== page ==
5. Social Models

The original Creation-idea that the world was created by a female—or that is, delivered into being by some divine ‘Great Mother’, without any male involvement whatever, as introduced in yesterday’s blog—soon led our Stone Age ancestors to believe that their society itself should be organized around the female, with the eldest mother, or in time a council of mothers as its natural ruler.

And we know this how? Because while that was some forty thousand years ago, about twenty-five hundred of the world’s current seventeen thousand or so peoples, or almost fifteen percent, still maintain this ancient, primary focus on the female in their various societies—would you believe, some two thousand generations after it all began, and more than five hundred after the general rise of male-oriented societies!

Hard to believe? Here are oh, let’s say fifty that remain traditionally matriarchal (females hold the primary position in everything, including all property ownership), matrilineal (kinship and usually property is traced through the female line), and/or matrilocal (husband leaves his birth family behind and goes to live with his wife’s family).

  • the Namibean Aawambos: matrilineal
  • the North American Acomas: matrilineal
  • the Akans Ghanese: matrilineal
  • the North American Apaches: matrilineal and matrilocal
  • the North American Arikaras: matrilineal
  • the European Basques: matrilineal and matrilocal
  • the North African Berbers: matrilineal
  • the West African Isla Bijagós: matrilineal
  • the Costa Rican Bribris: matrilineal and matrilocal
  • the North American Cherokees: matrilineal and matrilocal; in their native culture, the most important man in the life of a child is the mother’s eldest brother—to the extent that the child isn’t formally recognized as related to its father
  • the North American Cheyennes: matrilineal
  • the North American Chicasaws: matrilineal
  • the North American Choctaws: matrilineal
  • the North American Crows: matrilineal and matrilocal
  • the Central American Cunas: matrilocal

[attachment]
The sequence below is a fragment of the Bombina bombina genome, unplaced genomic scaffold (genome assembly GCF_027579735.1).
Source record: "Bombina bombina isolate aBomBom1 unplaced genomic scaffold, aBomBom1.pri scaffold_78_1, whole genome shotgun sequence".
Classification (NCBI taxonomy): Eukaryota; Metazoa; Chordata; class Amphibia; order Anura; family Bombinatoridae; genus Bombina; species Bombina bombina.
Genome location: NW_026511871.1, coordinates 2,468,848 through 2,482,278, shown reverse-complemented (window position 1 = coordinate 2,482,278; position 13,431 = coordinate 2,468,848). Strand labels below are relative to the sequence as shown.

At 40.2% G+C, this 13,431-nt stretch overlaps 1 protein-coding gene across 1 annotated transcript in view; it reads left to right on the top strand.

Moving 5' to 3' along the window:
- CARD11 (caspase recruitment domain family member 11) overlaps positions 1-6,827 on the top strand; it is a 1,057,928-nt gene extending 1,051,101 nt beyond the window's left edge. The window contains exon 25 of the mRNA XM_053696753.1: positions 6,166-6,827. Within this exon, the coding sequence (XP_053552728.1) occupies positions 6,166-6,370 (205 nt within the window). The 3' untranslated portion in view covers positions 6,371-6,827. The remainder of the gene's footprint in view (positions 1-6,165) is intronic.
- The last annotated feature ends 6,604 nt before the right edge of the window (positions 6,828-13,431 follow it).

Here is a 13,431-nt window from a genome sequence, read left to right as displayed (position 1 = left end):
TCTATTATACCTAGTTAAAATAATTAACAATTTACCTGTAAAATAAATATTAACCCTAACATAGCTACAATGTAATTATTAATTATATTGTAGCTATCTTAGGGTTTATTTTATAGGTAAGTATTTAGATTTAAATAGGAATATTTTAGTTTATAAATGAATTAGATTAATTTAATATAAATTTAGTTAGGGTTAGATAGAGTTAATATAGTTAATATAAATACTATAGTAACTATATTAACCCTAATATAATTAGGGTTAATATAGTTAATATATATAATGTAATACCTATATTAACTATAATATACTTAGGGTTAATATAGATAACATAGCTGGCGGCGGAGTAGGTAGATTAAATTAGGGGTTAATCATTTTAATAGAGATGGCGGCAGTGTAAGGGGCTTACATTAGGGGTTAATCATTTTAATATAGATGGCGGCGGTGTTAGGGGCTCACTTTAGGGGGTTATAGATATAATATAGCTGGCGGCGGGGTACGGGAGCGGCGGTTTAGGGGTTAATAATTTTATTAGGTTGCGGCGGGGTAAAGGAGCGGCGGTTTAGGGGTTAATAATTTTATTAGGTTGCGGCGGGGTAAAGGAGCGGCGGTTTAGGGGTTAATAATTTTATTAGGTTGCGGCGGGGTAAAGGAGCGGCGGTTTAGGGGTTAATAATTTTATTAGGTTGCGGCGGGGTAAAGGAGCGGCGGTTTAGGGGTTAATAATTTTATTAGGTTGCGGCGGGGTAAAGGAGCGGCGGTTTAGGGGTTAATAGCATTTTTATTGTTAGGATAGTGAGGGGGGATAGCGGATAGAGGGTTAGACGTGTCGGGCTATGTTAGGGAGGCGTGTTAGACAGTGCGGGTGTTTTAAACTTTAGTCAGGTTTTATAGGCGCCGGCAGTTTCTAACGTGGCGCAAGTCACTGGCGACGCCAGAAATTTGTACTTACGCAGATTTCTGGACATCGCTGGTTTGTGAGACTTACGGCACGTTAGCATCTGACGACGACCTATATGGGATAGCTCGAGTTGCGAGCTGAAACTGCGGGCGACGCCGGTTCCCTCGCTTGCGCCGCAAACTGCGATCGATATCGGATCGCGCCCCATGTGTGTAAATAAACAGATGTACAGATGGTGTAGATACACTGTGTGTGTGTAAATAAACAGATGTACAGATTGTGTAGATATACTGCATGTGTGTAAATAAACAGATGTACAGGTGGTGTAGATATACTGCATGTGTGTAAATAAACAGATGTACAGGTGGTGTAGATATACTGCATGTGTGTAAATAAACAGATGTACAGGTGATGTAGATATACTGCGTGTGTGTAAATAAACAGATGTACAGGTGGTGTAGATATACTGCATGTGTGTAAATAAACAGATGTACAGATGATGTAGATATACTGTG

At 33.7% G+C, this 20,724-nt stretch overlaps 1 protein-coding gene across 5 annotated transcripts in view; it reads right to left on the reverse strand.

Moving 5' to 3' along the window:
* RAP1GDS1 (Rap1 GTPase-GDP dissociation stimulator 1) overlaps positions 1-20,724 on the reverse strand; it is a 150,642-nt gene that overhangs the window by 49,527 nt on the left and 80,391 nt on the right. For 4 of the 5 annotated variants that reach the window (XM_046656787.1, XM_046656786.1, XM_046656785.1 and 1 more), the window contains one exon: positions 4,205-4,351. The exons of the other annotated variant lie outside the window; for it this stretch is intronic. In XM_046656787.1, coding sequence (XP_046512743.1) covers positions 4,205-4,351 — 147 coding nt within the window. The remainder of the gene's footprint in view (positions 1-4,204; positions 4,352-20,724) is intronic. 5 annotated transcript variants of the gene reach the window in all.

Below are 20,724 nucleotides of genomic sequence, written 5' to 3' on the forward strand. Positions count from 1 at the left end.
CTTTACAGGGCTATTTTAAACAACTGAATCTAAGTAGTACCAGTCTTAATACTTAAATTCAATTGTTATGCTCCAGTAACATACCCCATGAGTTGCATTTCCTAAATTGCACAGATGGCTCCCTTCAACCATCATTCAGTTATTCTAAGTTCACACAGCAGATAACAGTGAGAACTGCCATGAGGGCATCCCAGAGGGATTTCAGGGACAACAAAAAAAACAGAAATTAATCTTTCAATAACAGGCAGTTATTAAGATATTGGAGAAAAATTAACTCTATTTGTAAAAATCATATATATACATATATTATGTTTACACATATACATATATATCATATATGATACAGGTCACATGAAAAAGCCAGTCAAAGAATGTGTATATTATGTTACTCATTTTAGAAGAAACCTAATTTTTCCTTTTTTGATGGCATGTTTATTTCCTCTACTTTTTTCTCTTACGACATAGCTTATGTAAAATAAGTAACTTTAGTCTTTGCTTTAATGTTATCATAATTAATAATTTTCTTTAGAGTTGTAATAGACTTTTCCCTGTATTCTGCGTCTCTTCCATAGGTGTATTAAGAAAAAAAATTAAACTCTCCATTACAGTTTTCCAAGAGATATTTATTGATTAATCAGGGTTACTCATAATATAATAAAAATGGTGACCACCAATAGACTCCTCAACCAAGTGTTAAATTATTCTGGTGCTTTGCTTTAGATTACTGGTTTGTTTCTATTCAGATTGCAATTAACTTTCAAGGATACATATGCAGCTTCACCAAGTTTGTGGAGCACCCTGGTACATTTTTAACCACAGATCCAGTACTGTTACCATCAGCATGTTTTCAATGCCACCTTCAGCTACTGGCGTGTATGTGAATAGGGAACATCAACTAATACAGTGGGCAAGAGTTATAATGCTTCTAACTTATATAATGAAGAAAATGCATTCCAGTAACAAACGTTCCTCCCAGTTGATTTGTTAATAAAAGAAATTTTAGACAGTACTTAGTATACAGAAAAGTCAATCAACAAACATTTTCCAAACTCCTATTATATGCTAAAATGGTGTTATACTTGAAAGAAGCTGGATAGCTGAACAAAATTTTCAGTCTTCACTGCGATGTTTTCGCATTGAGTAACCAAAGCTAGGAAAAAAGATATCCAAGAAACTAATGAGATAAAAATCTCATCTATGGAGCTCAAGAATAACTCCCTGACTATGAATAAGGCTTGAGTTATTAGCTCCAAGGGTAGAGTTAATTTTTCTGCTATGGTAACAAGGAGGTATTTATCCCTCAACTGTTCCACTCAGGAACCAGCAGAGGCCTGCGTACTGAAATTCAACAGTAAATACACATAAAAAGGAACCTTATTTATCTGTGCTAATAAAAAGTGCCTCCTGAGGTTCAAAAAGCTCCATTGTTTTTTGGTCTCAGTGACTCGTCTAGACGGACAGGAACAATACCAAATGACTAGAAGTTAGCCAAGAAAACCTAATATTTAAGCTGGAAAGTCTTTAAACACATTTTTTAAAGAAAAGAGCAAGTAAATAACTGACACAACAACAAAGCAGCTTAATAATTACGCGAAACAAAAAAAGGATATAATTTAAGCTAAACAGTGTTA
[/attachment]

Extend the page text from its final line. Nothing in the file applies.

• the European Danes: matrilineal and matrilocal
  • the Indian Ezhavas: matrilineal
  • the Indian Garos: matrilineal and matrilocal
  • the European Greeks: various islands matrilocal
  • the North American Hidatsas: matrilineal
  • the North American Hopis: matrilineal and matrilocal
  • the North American Hurons: matrilineal; traditionally, tribal council consists of four-fifths women; kinship group or ‘clan matriarchs’, called Clan Mothers, choose tribal leader
  • the North American Iroquois: matrilineal and matrilocal
  • the Indian Jaintias: matrilineal and matrilocal
  • the Sumatran Kerenicis: matrilineal and matrilocal
  • the !Kung Sans of Africa’s Kalahari region: matrilineal
  • the Koms of Camaroon: matrilineal
  • the North American Lakotas: matrilineal
  • the Indian Malikus: matrilineal
  • the North American Mandans: matrilineal
  • the Marshall Islanders: matrilineal and matrilocal
  • the North American Mohawks: matrilineal and matrilocal
  • the Indian Nairs: matrilineal and matrilocal
  • the Chinese Nakhis: matrilineal
  • the Indian Nashuras: matriarchal
  • the North American Navajos: matrilineal and matrilocal
  • the Comoros Islands’ Ngazidjas: matrilineal and matrilocal
  • the African Nubians: matrilineal
  • the North American Onandagas: matrilineal, with women ruling the individual clans
  • the North American Oneidas: matrilineal; women own everything, elect clan leaders, and to some extent control warfare
  • the North American Pawnees: matrilineal and matrilocal
  • the PacificIslands’ Polynesians: matrilineal and matrilocal
  • the North American Seminoles: matrilineal
  • the North American Senecas: matrilineal; women own everything, also in charge of clans
  • the Taiwanese Sirayas: matrilineal
  • the Thais: matrilocal
  • the North American Tlingits: matrilineal and matrilocal
  • the Vanatinais of Papua New Guinea: matrilineal and matrilocal
  • the North American Witchitas: matrilineal and matrilocal
  • the North American Zunis: matrilineal

In all of these societies, mothers rule their own families—as in ‘female’, you know?—followed by their daughters in the order of their seniority; while the most important male in the life of a child is typically its mother’s eldest brother, as in the Cherokee example above.

Her brotherin other words, the child’s uncle. Now what was the etymology of that English word again?



Funk & Wagnalls Standard Dictionary of Folklore, Mythology, and Legend, 2 vol., ed. Maria Leach, 1949

Wikipedia, Matriarchy https://en.m.wikipedia.org/wiki/Matriarchy#Definitions,_connotations,_and_etymology

Wikipedia, List of matrilineal or matrilocal societies https://en.m.wikipedia.org/wiki/List_of_matrilineal_or_matrilocal_societies

Wikipedia, Matrilineality https://en.m.wikipedia.org/wiki/Matrilineality

Wikipedia, Native American cultures in the United States, Gender Roles https://en.m.wikipedia.org/wiki/Native_American_cultures_in_the_United_States

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